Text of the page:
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Posted: 9/5/2010 2:51:55 PM EDT
So, two (homegrown) chickens in the smoker today - following two gallons of jalapenos and poblanos . Just took 'em off after reaching internal temp of 170F, take inside to loosely tent with tin foil to finish off via carry-over cooking, and.... NO TIN FOIL. None it the drawer, none in the preps.

Oh, the irony
Link Posted: 9/5/2010 2:56:21 PM EDT
You made too many hats.
Link Posted: 9/5/2010 3:04:47 PM EDT
hahahaha!
Link Posted: 9/5/2010 3:52:01 PM EDT
Originally Posted By zoe17:
You made too many hats.


And suits.

Link Posted: 9/5/2010 4:10:21 PM EDT
On the other hand....

The whole meal (smoked chicken, roasted fingerling potatoes, green beans, watermelon and cantaloupe), was grown and processed within 200 feet of the house .
And the chicken came out just fine, tinfoil be damned!

Link Posted: 9/5/2010 5:13:30 PM EDT
I give it a 2 for shit beer.
Link Posted: 9/5/2010 5:37:06 PM EDT
[Last Edit: 9/5/2010 5:38:09 PM EDT by fixer]
Originally Posted By thebrassnuckles:
I give it a 2 for shit beer.




Beer FAIL!

plus the 1911 is locked, but not cocked. WTF? over.
Link Posted: 9/5/2010 5:41:48 PM EDT
Originally Posted By thebrassnuckles:
I give it a 2 for shit beer.


Frugality is the cornerstone of survival.
Link Posted: 9/5/2010 5:45:10 PM EDT
dinner for everyone....

gotta - for no long gun....and such....

8/10
Link Posted: 9/5/2010 6:19:54 PM EDT
Y'all would not like my place––no beer.


Glad the dinner turned out well.
Link Posted: 9/5/2010 6:41:46 PM EDT
Very nice looking dinner––- kudos!
Link Posted: 9/5/2010 6:46:43 PM EDT
Foil is one of those things that I don't think I can have too much of in a survival situation. Thanks for reminding me. I think I should put it in the same class as toilet paper.
Link Posted: 9/6/2010 12:04:13 AM EDT
Originally Posted By PA22-400:
Y'all would not like my place––no beer.


no beer is better than bad beer!

life is too short to drink cheap beer!
Link Posted: 9/6/2010 4:21:47 AM EDT
Originally Posted By Stegadeth:
Foil is one of those things that I don't think I can have too much of in a survival situation. Thanks for reminding me. I think I should put it in the same class as toilet paper.


^THIS^

Aluminum foil* goes is in the same category as TP, duct tape and paracord.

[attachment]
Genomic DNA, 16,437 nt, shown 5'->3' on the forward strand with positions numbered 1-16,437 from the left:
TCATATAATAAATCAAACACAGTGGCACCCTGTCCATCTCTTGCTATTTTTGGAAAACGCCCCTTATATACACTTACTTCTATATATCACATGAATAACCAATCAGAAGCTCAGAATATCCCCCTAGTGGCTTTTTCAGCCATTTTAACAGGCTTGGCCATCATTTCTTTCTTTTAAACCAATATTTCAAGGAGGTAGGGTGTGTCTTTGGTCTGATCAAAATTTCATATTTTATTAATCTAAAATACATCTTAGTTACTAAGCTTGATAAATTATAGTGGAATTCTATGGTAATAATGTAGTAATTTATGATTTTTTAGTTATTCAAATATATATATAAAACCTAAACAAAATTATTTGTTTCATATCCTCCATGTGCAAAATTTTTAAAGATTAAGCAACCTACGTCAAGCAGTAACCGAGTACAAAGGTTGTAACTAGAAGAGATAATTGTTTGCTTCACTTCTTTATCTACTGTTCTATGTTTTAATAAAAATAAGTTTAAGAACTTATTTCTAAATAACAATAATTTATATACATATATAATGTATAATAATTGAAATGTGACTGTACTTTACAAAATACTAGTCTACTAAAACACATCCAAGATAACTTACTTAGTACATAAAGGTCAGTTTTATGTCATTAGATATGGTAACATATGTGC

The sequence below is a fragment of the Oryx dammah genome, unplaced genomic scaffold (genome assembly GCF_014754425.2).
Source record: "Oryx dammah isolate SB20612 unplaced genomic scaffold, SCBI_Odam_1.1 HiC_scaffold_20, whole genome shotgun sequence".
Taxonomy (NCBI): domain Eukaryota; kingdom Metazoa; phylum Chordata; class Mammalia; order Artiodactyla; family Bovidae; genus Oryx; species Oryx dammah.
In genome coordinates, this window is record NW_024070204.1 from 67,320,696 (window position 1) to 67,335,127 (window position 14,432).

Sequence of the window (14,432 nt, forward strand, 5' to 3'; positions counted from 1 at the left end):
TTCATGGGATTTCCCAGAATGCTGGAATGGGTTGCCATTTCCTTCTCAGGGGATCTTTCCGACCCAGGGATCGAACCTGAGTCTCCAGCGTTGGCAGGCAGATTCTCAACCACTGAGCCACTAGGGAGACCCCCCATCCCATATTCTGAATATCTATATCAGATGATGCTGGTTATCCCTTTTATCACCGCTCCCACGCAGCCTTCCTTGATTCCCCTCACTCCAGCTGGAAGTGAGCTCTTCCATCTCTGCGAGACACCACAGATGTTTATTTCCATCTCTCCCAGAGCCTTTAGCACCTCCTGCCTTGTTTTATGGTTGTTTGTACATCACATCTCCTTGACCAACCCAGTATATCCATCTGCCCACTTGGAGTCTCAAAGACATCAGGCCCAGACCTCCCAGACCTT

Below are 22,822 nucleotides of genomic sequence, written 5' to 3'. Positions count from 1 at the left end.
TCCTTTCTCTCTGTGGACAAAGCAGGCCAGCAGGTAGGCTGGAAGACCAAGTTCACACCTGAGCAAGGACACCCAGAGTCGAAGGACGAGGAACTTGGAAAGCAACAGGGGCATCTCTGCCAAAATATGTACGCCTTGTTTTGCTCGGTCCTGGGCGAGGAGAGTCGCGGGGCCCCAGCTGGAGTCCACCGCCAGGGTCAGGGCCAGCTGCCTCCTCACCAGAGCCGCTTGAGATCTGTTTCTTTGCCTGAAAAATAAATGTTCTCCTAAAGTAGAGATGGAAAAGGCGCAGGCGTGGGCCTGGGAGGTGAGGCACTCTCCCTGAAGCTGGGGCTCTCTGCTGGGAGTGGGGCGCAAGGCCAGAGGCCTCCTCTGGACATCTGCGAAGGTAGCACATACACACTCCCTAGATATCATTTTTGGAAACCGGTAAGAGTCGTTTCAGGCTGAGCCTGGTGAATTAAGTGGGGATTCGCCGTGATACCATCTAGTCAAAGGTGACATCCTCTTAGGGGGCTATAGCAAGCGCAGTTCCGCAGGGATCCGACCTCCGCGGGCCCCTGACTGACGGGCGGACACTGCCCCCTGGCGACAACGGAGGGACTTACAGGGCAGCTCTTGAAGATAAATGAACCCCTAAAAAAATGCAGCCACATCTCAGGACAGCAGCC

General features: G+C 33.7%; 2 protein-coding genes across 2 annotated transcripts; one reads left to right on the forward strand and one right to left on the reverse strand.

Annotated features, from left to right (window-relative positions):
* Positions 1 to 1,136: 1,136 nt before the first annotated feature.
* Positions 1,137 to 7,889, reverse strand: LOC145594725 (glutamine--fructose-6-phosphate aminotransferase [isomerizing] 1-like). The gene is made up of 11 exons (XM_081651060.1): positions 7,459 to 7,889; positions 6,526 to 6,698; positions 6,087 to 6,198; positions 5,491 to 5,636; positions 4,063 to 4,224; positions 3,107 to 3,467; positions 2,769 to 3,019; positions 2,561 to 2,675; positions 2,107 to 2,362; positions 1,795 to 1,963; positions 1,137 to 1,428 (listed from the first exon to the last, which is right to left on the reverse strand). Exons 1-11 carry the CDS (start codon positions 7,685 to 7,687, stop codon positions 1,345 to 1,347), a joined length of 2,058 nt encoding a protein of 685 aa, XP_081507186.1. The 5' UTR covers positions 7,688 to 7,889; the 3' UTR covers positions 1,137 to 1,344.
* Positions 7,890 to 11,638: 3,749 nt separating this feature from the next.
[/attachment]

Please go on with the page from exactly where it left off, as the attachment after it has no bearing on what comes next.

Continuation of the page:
Can't have enough of it.


*Disclaimer: Do not waste it by making hats.
Link Posted: 9/6/2010 4:24:41 AM EDT
Originally Posted By fixer:
Originally Posted By PA22-400:
Y'all would not like my place––no beer.


no beer is better than bad beer!

life is too short to drink cheap beer!


i like 2 types of beer heavy happy hoppy beer and FREE beer
Link Posted: 9/6/2010 5:01:28 AM EDT
Natural lite? Ranked below PBR, Shlitz and Strohs.

As stated above, you need to start recycling your tinfoil hats.
Link Posted: 9/6/2010 6:20:59 AM EDT
That picture is a HUGE FAIL! Where's the knife at? No knives at the place sittings yet there is a Kimber .45 and a spare magazine?

Oh man.. the horror... the horror.... or are you planning on carving up those delicious looking birds WITH the .45 and spare magazine?

Just messing, that does look delicious - the g/f is on me about getting a smoker.
Link Posted: 9/6/2010 7:27:41 AM EDT
Originally Posted By Stegadeth:
Foil is one of those things that I don't think I can have too much of in a survival situation. Thanks for reminding me. I think I should put it in the same class as toilet paper.


Just don't get the two confused.
Link Posted: 9/6/2010 8:50:10 AM EDT
Originally Posted By mongo001:
Natural lite? Ranked below PBR, Shlitz and Strohs.

As stated above, you need to start recycling your tinfoil hats.


Meh, ranking schmanking. I actually prefer NL over Bud, Coors, many of the the 'big name' beers. I like good beer too - coupla' years in Germany taught me what REAL beer is (not comparing that to NL, mind you!). But NL suits me fine for a "utility" brew
Link Posted: 9/6/2010 8:53:01 AM EDT
Originally Posted By Tonto_Ohio:
That picture is a HUGE FAIL! Where's the knife at? No knives at the place sittings yet there is a Kimber .45 and a spare magazine?

Oh man.. the horror... the horror.... or are you planning on carving up those delicious looking birds WITH the .45 and spare magazine?

Just messing, that does look delicious - the g/f is on me about getting a smoker.


Technically I wasn't going for a full-blown dinner pic... just a happy ending to the "no tinfoil" tragedy. I just threw the gun in there 'cause, after all, this IS Arfcom...
Link Posted: 9/6/2010 9:16:13 AM EDT
[Last Edit: 9/6/2010 9:16:37 AM EDT by Olive75]
I too would grab a Nattie' lite over most domestics (bud, curs, miller, key stone, etc..), but September is the start of the Octoberfest season...closest we can get to real German beer that is brewed stateside, so for the next few months, bring on the Munich style lagers!